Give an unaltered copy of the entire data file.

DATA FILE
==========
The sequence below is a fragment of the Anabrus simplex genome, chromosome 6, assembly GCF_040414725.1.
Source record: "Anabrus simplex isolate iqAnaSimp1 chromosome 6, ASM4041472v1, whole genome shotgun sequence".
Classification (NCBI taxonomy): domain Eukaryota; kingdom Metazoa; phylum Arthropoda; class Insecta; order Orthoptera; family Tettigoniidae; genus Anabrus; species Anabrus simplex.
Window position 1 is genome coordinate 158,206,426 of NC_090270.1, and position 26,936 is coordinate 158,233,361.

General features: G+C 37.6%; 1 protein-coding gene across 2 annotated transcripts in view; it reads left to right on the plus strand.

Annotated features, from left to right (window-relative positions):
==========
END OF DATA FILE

The sequence below is a fragment of the Anabrus simplex genome, chromosome 6, assembly GCF_040414725.1.
Source record: "Anabrus simplex isolate iqAnaSimp1 chromosome 6, ASM4041472v1, whole genome shotgun sequence".
Classification (NCBI taxonomy): domain Eukaryota; kingdom Metazoa; phylum Arthropoda; class Insecta; order Orthoptera; family Tettigoniidae; genus Anabrus; species Anabrus simplex.
Window position 1 is genome coordinate 158,206,426 of NC_090270.1, and position 26,936 is coordinate 158,233,361.

General features: G+C 37.6%; 1 protein-coding gene across 2 annotated transcripts in view; it reads left to right on the plus strand.

Annotated features, from left to right (window-relative positions):